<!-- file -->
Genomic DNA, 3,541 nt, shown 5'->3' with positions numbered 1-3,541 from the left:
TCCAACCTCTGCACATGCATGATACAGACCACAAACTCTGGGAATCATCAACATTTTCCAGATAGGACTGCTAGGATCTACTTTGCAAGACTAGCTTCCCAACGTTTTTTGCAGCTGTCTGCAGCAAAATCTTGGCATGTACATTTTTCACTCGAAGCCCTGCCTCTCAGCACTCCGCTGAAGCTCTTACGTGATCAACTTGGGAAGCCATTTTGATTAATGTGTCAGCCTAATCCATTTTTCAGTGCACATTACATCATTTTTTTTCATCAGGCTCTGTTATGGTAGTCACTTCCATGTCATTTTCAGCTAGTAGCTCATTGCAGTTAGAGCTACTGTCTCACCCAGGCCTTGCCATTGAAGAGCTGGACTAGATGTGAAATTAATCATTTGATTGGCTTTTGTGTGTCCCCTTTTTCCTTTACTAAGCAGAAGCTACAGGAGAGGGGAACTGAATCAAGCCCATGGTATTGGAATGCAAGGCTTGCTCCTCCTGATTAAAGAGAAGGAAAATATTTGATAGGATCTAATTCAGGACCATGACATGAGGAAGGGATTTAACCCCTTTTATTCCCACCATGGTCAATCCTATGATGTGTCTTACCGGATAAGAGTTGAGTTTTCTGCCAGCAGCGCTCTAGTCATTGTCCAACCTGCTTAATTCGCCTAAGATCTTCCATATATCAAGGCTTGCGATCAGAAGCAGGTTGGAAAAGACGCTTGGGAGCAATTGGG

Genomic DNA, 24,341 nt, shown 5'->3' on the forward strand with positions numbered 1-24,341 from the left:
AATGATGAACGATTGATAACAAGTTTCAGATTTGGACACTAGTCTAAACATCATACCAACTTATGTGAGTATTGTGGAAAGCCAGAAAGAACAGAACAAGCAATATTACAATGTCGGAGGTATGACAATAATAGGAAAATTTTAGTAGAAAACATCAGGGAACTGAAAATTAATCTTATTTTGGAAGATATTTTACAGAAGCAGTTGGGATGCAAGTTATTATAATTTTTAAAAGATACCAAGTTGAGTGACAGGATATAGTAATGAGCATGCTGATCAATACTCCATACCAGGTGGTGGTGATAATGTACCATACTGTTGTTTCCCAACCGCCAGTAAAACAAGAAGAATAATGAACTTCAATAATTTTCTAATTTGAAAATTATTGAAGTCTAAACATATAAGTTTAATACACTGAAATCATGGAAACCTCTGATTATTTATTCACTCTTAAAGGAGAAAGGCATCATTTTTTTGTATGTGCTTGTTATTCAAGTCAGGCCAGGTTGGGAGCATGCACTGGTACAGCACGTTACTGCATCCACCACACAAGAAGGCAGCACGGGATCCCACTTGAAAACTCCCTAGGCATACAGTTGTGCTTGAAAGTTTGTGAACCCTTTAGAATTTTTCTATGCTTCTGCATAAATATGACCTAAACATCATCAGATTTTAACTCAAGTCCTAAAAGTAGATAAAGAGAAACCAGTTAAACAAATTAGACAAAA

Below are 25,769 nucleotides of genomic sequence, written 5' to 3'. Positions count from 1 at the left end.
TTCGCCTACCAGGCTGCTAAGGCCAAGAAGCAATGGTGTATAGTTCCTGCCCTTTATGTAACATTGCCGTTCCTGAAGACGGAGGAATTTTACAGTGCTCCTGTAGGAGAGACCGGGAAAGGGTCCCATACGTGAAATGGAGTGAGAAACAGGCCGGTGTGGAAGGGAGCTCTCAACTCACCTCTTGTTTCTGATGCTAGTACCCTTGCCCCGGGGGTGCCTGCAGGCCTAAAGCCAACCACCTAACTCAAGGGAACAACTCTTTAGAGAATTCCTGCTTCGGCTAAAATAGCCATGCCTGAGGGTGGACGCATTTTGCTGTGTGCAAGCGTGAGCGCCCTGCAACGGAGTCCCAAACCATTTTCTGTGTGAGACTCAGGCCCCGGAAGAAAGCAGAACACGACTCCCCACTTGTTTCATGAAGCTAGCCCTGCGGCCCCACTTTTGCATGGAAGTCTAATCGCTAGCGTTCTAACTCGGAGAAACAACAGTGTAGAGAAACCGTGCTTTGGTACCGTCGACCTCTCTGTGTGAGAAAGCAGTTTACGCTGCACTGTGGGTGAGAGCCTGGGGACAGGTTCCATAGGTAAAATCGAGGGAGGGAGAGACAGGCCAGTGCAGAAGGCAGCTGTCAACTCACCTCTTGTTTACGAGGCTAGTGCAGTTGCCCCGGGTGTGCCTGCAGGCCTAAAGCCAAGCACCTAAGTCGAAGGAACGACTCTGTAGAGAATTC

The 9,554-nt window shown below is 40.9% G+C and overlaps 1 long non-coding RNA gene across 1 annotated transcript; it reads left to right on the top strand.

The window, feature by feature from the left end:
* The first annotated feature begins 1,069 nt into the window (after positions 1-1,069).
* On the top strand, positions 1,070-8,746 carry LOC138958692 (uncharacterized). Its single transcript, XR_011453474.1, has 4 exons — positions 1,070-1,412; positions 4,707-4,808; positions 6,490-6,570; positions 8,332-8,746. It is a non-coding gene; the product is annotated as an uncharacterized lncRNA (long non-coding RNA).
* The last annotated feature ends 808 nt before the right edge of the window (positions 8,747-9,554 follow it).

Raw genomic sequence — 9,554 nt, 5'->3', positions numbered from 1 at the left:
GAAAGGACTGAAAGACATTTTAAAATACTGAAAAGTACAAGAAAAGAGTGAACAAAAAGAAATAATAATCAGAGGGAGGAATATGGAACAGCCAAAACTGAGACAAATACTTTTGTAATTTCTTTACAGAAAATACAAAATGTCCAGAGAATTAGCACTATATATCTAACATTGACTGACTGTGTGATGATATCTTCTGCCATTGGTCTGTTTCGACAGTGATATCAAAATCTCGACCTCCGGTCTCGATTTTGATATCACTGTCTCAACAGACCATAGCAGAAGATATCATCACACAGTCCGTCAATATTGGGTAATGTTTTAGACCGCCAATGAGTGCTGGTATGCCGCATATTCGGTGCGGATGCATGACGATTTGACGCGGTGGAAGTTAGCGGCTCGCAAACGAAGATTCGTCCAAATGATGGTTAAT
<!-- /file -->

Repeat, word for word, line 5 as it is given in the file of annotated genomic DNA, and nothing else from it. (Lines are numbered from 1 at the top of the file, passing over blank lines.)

Below are 25,769 nucleotides of genomic sequence, written 5' to 3'. Positions count from 1 at the left end.